If you like this deck, you might also have a look at her other deck, The Whimsical Tarot: A Deck for Children and the Young at Heart. . . it features, as you might guess, bipedal cats.

Tuesday, March 31, 2009

Campy Gloom

The Bohemian Gothic Tarot Designed by Karen Mahony and Alex Ukolov. Published by Magic Realist Press, 2008.

Historical Significance: Nil
Artistic Appeal: Most High
Symbolic Resonance: High
Evocative Potential: Most High

This is my all time favorite Tarot deck to use. It's evocative, mesmerizing, and moody. It gives (or allows for) nuanced readings. Its images are meaningful as well as beautiful. The images draw the eye in and entrance the mind.

Although the images are darkly Gothic, the readings feel gentle, if sharply insightful. This contrasts with those old woodblock decks from the 17th and 18th Centuries, whose readings can feel heavy, dualistic, and bluntly ruthless. The images and symbols in those old decks have an actual medieval feel and outlook. The images and symbols in the Bohemian Gothic Tarot are only superficially Gothic (there are a lot of bones and skulls) but the details (and the images are quite detailed) are sudtle and complex. While there is use of symbol, meaning is coveyed more by the mood of each image. I have never worked with a deck in which so much can be gleaned from the delicately elusive facial expressions of the figures.

I admire the artist/designers. They clearly spent a lot of time on the artwork. Overall, images evoke the feeling of a gothic romance or a campy but mysterious old horror movie. Some of the images appear to be directly influenced by old movies. The images are never gory or repulsive, they all seem to draw the viewer in and leave you daydreaming about the story behind it. Each card seems to have its own story. Every time I look at one of these cards, I have the feeling I am looking through a window, seeing just one small part of something much larger and mysterious.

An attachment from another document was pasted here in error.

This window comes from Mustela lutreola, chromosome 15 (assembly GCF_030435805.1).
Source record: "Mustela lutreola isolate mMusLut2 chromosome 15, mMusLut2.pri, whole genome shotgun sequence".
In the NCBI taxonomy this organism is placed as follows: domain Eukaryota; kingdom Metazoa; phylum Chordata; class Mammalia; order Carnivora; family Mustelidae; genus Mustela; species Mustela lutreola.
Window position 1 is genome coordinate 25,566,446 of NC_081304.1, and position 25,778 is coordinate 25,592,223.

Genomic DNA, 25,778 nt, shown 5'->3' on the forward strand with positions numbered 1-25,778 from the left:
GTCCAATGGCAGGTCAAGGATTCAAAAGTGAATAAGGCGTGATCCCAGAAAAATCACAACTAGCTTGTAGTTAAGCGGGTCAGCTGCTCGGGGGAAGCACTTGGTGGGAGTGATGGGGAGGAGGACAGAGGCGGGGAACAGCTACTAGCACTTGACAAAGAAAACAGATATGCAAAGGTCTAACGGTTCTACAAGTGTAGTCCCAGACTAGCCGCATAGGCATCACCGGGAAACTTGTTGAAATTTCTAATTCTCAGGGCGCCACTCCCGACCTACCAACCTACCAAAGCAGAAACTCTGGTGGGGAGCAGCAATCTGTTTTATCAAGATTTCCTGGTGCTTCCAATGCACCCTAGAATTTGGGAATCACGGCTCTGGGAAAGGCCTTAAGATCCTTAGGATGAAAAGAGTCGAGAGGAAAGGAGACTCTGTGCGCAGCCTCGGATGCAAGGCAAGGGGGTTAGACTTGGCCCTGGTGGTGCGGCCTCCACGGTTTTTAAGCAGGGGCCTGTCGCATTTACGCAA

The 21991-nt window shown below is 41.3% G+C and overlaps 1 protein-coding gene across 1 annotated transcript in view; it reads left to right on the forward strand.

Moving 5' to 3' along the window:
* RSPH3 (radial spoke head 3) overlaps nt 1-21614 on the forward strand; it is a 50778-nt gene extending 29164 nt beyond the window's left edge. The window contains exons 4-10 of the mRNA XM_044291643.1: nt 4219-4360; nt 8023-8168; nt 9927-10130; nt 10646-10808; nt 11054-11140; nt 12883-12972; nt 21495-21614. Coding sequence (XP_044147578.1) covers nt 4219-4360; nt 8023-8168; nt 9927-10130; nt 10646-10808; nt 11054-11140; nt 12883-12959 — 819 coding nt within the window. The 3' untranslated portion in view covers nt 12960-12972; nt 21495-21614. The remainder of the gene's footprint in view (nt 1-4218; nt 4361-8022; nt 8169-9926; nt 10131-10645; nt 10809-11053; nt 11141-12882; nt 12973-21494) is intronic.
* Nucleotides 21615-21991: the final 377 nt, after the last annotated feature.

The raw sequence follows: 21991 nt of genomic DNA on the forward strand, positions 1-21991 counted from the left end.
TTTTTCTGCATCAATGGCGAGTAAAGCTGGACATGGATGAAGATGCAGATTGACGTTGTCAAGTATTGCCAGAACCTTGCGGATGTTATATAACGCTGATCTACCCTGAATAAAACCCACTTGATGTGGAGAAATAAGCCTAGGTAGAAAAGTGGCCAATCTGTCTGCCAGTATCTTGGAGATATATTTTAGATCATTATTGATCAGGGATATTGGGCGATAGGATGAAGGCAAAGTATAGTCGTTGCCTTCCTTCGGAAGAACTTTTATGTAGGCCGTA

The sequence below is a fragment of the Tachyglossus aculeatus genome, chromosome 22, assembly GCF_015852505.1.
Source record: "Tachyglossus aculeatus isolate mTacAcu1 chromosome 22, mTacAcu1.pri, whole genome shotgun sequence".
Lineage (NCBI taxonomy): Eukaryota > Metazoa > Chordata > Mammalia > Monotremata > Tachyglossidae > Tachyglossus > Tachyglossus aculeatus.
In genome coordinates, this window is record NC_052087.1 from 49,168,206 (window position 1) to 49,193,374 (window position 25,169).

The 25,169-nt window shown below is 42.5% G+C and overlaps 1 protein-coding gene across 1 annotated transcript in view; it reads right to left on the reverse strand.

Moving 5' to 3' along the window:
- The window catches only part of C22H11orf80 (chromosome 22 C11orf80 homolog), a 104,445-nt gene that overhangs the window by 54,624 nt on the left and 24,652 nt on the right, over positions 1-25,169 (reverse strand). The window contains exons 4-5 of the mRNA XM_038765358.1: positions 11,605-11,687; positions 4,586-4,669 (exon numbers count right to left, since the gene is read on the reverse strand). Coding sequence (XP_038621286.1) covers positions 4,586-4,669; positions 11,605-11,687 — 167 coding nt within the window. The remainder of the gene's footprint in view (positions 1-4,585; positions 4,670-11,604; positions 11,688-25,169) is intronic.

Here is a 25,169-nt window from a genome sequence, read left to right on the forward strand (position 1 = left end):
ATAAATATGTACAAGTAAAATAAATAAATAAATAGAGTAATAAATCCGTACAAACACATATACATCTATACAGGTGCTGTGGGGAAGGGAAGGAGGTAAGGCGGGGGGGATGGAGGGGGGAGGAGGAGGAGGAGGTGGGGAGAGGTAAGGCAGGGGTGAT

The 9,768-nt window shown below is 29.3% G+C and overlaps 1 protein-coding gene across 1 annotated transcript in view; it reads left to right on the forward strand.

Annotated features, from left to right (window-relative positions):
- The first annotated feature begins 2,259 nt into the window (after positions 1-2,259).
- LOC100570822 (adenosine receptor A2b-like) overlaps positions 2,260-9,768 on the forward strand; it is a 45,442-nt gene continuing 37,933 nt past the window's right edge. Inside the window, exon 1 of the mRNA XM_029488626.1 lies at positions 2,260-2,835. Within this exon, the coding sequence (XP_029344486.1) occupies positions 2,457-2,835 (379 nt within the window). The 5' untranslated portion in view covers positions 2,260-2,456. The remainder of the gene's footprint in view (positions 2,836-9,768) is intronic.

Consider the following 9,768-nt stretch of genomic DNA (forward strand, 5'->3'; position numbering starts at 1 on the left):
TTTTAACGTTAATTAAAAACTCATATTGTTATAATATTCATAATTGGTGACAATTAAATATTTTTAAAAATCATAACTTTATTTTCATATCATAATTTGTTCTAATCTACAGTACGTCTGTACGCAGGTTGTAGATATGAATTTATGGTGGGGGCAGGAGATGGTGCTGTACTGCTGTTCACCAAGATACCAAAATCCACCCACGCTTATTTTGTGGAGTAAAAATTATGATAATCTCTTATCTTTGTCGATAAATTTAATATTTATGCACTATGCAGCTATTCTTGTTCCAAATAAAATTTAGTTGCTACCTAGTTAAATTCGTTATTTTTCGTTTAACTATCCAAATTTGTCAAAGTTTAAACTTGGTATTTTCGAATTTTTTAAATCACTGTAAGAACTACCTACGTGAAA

The symbols and meanings of the cards are only nominally of the Rider-Waite tradition. Some cards present a visual allusion to that tradition. With other cards, the images are wholly unique without apparent reference to previous decks. In most cases, the meanings, as defined in the accompanying book, appear to derive, at least in part, to the occult tradition that spawned the ubiquitous Rider-Waite, but also make clear reference to the image on the card. I can't say that I fully appreciate the subtle symbolism in every image, but it seems clear to me that much thought and care went into every design.

Karen Mahony and Alex Ukulov both live in Prague, but neither of them are natives. Mahony is from Dublin originally, then lived in London after the age of 17. Ukulov is an ethnic Russian from Yalta in the Crimea. They both came to Prague on what appeared to be parallel spiritual journeys. They met in Prague where they fell in love with the city and with each other. Their first Tarot deck they collaborated on was the Tarot of Prague.

Mahony's background is web design. Alex is a photographer and an acolyte of photoshop. They are both artists. Their method is to take original photographs and combine parts of various images into a seamless and naturalistic scene. They are methodical and very thoughtful in this work. Mahony works mostly on composition while Ukulov works on the details of bringing the image components together. You can read their interview on Aecletic Tarot: Interview with Karen Mahony and Alex Ukulov.

Overall, I enjoy using this deck very much. I ended up buying this deck twice (new) because my first deck was left out in the rain.